Design for Reliability
16 January 2017
All engineering equipment has a finite life, and deteriorates because of use, elapsed time or a combination of both. For effective plant management the key is to understand and control elements that pose the greatest risk to the value stream, maximising equipment or system availability, and minimising the lifecycle costs of the plant.
Risk-based asset management is a key enabler in achieving the optimal balance between using the assets efficiently to produce profits, and preserving the assets to maintain their capital value.
A ‘Design for Reliability’ course has been developed as part of the METaL portfolio, which provides both an overview of the practical aspects of reliability engineering methodology, together with the key factors which contribute to achieving highly reliable and cost-effective systems.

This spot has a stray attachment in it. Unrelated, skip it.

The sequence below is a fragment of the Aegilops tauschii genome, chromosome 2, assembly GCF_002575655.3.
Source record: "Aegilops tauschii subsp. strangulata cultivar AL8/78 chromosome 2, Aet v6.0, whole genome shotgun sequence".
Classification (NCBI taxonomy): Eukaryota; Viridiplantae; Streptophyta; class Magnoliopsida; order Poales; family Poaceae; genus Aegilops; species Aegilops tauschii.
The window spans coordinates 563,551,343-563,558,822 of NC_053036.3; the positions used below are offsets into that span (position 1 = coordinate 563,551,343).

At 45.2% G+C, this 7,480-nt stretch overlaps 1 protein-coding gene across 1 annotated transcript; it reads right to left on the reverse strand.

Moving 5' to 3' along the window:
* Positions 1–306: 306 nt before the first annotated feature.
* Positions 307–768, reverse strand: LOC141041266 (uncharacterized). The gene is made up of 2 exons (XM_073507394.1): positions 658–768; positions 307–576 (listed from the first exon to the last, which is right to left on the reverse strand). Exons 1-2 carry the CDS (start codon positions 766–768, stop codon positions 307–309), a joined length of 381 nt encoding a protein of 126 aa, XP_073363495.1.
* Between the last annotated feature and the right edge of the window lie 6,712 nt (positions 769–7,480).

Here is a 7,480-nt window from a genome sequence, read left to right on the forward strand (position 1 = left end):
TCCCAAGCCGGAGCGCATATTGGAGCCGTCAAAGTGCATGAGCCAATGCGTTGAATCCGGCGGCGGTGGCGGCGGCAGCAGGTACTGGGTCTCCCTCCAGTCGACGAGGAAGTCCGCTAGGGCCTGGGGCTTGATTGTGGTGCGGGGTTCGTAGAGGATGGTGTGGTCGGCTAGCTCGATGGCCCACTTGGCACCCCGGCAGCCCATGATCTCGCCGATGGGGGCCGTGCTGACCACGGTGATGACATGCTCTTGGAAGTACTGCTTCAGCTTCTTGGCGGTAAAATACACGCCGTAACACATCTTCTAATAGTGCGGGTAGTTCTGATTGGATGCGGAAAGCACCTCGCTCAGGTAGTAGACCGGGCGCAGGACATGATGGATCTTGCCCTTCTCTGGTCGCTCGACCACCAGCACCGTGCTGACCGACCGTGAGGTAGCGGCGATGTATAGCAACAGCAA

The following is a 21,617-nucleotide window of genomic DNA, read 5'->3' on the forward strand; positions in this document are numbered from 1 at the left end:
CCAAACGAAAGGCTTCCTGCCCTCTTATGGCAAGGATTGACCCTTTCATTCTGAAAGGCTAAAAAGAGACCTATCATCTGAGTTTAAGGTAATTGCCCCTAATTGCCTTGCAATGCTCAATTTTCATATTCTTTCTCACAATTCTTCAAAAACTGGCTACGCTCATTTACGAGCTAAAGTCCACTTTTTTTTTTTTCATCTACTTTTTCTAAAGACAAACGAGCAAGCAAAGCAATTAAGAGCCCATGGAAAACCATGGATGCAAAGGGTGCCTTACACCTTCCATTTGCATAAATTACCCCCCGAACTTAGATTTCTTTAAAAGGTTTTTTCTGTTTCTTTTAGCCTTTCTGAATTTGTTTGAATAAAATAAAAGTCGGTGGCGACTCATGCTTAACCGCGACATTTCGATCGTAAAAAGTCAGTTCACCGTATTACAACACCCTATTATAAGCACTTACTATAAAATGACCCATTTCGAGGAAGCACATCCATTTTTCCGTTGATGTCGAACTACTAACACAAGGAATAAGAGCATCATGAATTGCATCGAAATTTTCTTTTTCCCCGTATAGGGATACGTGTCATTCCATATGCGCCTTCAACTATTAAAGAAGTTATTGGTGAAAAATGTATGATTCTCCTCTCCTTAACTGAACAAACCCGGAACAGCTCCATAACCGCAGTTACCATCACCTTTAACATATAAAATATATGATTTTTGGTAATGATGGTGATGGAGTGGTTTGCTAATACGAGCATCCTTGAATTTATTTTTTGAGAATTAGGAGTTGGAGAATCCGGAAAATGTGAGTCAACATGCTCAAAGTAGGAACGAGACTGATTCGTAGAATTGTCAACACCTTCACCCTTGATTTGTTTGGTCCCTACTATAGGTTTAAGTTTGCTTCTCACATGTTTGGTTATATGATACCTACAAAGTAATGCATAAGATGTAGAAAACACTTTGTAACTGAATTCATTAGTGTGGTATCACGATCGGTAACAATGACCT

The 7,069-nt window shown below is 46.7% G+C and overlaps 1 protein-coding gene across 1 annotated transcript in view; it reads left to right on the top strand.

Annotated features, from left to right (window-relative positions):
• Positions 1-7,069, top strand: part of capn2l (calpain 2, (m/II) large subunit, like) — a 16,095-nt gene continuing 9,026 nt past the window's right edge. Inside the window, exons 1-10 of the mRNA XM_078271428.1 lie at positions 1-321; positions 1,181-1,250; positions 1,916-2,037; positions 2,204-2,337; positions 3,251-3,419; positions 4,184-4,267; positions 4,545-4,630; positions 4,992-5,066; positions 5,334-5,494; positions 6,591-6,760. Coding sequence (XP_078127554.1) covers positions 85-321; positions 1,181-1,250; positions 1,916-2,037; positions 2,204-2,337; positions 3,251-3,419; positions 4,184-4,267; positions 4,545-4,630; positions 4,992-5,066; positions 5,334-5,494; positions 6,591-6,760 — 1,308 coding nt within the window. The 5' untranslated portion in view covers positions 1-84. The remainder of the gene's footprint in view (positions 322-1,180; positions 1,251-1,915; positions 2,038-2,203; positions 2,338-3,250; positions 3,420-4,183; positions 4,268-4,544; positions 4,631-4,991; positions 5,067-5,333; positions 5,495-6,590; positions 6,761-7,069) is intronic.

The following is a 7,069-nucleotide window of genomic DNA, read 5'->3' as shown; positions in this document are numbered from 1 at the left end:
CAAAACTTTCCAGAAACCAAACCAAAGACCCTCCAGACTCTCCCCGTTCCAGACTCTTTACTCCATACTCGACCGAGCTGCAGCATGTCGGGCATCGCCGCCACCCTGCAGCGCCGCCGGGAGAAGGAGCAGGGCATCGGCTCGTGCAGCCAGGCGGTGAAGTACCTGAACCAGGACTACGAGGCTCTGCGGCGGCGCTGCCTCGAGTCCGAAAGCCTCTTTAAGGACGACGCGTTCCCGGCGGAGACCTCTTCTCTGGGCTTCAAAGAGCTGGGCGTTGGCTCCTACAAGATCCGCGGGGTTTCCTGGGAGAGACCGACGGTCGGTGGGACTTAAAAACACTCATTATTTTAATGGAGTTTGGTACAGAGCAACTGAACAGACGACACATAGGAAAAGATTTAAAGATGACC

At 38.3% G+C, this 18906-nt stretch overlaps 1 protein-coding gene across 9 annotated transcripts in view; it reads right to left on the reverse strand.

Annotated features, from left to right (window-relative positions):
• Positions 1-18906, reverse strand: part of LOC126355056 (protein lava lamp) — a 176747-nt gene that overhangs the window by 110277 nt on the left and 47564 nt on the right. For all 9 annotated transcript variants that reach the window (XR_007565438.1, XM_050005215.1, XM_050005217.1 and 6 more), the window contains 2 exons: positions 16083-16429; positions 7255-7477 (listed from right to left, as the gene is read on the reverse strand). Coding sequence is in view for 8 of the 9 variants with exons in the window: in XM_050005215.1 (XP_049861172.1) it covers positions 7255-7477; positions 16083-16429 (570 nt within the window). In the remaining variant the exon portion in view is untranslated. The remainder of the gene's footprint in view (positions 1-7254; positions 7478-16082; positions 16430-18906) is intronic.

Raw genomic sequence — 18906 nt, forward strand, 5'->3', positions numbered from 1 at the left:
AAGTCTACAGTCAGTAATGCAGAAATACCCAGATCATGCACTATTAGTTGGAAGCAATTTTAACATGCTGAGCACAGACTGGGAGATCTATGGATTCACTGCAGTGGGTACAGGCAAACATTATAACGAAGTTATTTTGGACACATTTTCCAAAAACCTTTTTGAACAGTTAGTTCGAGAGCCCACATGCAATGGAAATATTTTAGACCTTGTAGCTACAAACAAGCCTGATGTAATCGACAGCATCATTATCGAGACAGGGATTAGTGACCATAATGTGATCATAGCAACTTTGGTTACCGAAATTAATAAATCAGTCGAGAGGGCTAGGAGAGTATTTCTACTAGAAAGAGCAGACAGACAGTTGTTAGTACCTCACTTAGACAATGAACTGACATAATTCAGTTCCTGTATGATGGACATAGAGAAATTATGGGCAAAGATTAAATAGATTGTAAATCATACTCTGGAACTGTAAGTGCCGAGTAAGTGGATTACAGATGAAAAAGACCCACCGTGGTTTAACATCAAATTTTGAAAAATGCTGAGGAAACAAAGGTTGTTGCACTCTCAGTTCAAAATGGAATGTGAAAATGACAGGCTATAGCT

The focus of the course is on system engineering aspects of monitoring, control, reliability, survivability, integrity and maintenance as they impact on design for reliability principles in relation to on-site engineering. From an initial in depth review of the fundamentals of quality and reliability, which includes the classification of failures, the course concentrates on key aspects of the process – the principles of design for reliability, a systems engineering approach, and finally the cost of reliability.